• I am yet to read 1984, but yes, people can be forced into betrayal and they are victims too. I agree that the Holocaust’s horrors are not reduced by this, I would suggest that it makes it even more horrifying that people had no choice but to betray someone like them just to save their lives.

  • When I saw the BBC article about the controversy surrounding this book, I remembered you saying that you planned to read it, so thought it was worth sharing. I must admit to being surprised that they were asking for the book to be pulled from the shelves, as like yourself, I believe that unless there is irrefutable proof that a book contains a deliberate lie or mis-telling of events, there should be no censorship. As Kelly pointed out, life can make messy choices for us, as well as we humans often making some pretty terrible choices for ourselves and who of knows exactly how far we would go in a similar situation, to save our family or indeed oneself. We all know that happened so many times, to so many people, in so many different countries – I can’t understand why Jews think it couldn’t or shouldn’t happen to them! 🙂
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    • When the pandemic started many rushed to the shops and bought more than they needed, leading to many shortages. Then the fuel shortage crises happened and many filled up their cars even though it was not something they did usually. These are so insignificant, but just show how selfish people can be. We never had to go through war, so we don’t know what choices we would make in much more stressful and dangerous situation. All those people were victims, including the Jews betraying with the hope they or their families will survive.

      I think this is a book you would enjoy because you love mysteries and it offers a lot of details on police work.The ex-FBI agent was in charge, so the investigation is similar to what police officers would do.

  • I agree with you in every way. I read this too (and will review it in my March wrap-up) and have also read about the post-publication controversy. Every theory has controversy (look at Covid protocols, where it came from, all that!) Coming at the case with the time distance perhaps provides more objectivity and certainly more information from which to work. Clearly, the methodology, as you mentioned, was well spelled out and complex. And while they did pick their best candidate based on research and are well behind it, I suspect that should additional concrete and prove-able things were to crop up, they would evaluate carefully and scientifically.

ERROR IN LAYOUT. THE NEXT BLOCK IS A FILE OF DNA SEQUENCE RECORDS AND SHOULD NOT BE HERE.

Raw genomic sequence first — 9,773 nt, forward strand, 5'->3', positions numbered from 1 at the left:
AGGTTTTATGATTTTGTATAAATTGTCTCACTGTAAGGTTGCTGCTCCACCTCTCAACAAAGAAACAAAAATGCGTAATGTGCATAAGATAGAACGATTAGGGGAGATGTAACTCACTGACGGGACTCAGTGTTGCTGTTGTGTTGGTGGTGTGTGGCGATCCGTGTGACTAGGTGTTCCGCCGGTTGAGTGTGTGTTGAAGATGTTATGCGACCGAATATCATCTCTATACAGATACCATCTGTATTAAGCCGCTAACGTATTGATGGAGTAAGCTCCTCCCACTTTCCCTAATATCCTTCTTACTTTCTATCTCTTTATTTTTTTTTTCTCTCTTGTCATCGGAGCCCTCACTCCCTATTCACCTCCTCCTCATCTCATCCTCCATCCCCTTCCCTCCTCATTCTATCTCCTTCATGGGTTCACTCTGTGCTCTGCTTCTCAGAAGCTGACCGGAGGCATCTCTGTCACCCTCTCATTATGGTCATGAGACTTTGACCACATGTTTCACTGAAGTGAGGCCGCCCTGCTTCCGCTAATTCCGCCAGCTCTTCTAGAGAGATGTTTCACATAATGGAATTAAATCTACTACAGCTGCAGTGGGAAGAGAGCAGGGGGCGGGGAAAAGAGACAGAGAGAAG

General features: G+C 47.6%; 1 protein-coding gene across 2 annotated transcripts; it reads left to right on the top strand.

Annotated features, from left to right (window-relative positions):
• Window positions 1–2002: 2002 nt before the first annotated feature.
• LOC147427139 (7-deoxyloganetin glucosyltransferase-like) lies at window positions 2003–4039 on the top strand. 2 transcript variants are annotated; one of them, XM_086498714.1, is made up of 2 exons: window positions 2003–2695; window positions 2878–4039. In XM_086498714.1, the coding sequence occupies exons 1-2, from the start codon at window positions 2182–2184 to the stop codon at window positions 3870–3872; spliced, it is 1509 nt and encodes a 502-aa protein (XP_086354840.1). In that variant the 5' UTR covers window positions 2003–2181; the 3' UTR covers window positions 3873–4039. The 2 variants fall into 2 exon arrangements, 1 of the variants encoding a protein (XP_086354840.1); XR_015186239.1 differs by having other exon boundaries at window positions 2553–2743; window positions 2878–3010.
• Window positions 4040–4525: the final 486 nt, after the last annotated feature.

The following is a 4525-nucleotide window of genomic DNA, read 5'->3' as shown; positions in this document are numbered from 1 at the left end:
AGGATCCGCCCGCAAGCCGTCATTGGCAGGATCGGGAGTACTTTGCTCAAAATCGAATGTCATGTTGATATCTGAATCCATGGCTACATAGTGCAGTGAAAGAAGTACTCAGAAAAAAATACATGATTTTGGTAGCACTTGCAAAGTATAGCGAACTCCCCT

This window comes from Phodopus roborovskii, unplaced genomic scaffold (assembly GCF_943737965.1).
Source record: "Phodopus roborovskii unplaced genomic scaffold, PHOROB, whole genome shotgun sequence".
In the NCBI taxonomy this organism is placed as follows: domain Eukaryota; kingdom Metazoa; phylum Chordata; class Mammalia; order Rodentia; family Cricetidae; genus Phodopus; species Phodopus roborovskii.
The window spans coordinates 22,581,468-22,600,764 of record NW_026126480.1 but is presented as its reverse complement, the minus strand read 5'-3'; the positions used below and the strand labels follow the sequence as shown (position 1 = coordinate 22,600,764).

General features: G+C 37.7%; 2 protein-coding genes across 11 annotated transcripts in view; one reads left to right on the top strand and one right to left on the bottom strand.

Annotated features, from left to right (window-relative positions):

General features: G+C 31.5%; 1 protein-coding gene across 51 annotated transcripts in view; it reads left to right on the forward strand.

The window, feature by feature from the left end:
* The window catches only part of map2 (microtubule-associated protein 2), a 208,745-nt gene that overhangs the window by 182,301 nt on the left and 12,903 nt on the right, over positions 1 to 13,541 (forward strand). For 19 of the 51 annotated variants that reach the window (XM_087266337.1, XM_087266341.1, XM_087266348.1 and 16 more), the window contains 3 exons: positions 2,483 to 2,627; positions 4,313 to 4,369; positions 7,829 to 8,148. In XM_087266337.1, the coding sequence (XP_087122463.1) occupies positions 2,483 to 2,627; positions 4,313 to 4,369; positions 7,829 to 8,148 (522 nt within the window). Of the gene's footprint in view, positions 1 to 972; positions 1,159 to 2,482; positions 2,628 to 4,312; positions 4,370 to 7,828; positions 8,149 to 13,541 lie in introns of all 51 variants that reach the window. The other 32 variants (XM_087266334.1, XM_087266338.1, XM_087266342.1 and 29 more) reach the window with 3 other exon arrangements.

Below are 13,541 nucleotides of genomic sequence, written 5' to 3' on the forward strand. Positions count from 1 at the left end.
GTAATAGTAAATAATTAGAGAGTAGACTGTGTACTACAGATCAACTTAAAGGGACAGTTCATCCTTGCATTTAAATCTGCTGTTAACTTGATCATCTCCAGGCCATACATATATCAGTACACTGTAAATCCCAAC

All that aside (along with the censorship issue) I found the book gripping and as well written and involving as any mystery might be. If you can stream this (not sure of broadcast rights) Google CBS 60 Minutes Anne Frank and there’s a good piece there focusing on this with interviews. I think it was recorded prior to the publication controversy.
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    • I think I can see it on youtube, but it’s only 27 minutes. I will look at it today. The book is really well written, I agree, very engaging and interesting. I liked it a lot.

    • It was a long war and they knew what was happening, it is hard to accuse someone because they just want to save their life and their family lives. Knowing what happened should be paramount, so any research into what took place is relevant. I think you would enjoy this book, if you decide to read it. 🙂